The two gents are clearly enthusiastic about their respective beverages and each offer up interesting drinking facts, humorous alcohol anecdotes and attempt to tap into why we love to drink.
There were only a handful of people and this definitely didn’t help the show move along, every time the comedians attempted to work the room they received little to no support. McDowdswell and McTavish are two genuinely nice blokes and the sort you expect to see down your local getting drunk and swapping stories, which is exactly how the show unfolds. The structure is odd and each comedian appears on stage three times with ten minute sets, which hinders the shows rhythm; the awkward shuffling on and off the stage became distracting. The two have one moment where they work together, inviting people to take part in a game to guess which bizarre names for alcohol are true and false, but even this was not well received, offering mostly silence.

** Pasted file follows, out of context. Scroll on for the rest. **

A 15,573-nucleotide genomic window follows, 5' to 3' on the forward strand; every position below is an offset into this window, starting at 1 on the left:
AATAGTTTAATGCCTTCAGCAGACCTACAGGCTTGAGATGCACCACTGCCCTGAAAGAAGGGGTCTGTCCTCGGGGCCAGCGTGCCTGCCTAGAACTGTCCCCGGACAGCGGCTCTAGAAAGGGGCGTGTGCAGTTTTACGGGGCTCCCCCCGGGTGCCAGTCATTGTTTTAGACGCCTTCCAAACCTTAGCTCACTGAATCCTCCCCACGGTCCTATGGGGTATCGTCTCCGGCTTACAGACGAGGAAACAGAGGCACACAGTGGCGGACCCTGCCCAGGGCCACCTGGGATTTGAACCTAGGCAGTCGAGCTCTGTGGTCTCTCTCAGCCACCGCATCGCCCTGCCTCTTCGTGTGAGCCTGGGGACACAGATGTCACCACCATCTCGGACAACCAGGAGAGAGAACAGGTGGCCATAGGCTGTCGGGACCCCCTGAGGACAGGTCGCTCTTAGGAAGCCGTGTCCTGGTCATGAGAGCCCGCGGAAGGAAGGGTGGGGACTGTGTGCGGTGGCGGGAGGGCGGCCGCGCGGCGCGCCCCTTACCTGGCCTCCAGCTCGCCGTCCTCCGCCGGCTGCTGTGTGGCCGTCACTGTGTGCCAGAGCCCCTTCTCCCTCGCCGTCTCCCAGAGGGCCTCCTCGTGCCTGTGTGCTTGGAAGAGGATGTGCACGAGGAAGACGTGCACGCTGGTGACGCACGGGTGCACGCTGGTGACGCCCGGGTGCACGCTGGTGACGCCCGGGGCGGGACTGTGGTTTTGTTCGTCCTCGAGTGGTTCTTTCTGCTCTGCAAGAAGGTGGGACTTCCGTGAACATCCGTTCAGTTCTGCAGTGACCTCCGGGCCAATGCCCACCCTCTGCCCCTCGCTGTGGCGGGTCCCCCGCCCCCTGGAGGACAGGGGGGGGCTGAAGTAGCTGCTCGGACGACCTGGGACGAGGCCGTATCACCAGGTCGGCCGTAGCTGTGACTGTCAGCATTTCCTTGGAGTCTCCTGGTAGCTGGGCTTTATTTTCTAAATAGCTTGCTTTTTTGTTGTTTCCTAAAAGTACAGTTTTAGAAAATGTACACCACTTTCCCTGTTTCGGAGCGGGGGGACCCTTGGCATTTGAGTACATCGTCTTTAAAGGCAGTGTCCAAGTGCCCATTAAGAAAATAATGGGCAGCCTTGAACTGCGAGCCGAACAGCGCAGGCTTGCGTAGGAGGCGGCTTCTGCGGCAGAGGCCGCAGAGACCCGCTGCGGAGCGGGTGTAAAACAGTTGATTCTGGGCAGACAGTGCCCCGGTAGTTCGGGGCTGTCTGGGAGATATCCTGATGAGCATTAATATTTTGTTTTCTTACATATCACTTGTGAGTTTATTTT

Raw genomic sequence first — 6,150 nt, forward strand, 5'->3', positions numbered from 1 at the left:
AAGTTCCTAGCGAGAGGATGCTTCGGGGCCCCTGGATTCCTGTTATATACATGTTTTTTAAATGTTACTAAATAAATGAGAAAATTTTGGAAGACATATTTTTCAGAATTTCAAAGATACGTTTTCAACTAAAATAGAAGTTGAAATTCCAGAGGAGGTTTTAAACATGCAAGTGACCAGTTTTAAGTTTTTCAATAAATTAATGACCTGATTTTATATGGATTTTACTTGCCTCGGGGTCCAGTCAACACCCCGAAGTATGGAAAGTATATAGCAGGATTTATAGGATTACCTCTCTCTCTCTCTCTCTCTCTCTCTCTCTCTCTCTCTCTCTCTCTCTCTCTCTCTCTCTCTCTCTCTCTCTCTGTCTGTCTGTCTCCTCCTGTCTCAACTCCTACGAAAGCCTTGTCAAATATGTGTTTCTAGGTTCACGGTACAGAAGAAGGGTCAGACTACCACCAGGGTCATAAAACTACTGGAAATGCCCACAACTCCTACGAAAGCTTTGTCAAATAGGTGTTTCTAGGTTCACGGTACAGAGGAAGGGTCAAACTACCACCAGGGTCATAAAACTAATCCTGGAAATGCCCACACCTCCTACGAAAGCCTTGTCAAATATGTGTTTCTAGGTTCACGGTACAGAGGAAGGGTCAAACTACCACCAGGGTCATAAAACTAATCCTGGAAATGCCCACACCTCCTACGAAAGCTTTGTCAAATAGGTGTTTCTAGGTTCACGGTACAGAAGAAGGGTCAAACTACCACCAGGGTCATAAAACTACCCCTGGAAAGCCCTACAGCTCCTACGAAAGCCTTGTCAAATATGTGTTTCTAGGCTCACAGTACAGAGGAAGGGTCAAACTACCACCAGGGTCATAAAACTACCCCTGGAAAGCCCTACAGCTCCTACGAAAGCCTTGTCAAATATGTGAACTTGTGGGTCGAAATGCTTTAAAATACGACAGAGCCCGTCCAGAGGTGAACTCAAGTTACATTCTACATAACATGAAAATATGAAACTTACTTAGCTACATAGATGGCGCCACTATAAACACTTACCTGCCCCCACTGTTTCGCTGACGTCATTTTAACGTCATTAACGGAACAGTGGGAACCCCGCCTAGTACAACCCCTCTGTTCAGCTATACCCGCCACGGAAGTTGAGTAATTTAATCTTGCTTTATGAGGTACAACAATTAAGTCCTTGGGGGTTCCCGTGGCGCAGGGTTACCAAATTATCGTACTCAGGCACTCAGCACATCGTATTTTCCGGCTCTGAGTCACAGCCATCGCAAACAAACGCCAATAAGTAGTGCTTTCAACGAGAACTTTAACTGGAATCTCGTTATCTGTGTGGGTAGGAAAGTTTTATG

The highlight of the show comes from McTavish’s final act in which he acts out a Thursday night “quiet drink” while downing an assortment of alcohol on stage. The booze is definitely flowing, but at a disproportionate level to the comedy and without the steady support of some kind of spirit (perhaps nonalcoholic) the show is really rather tedious.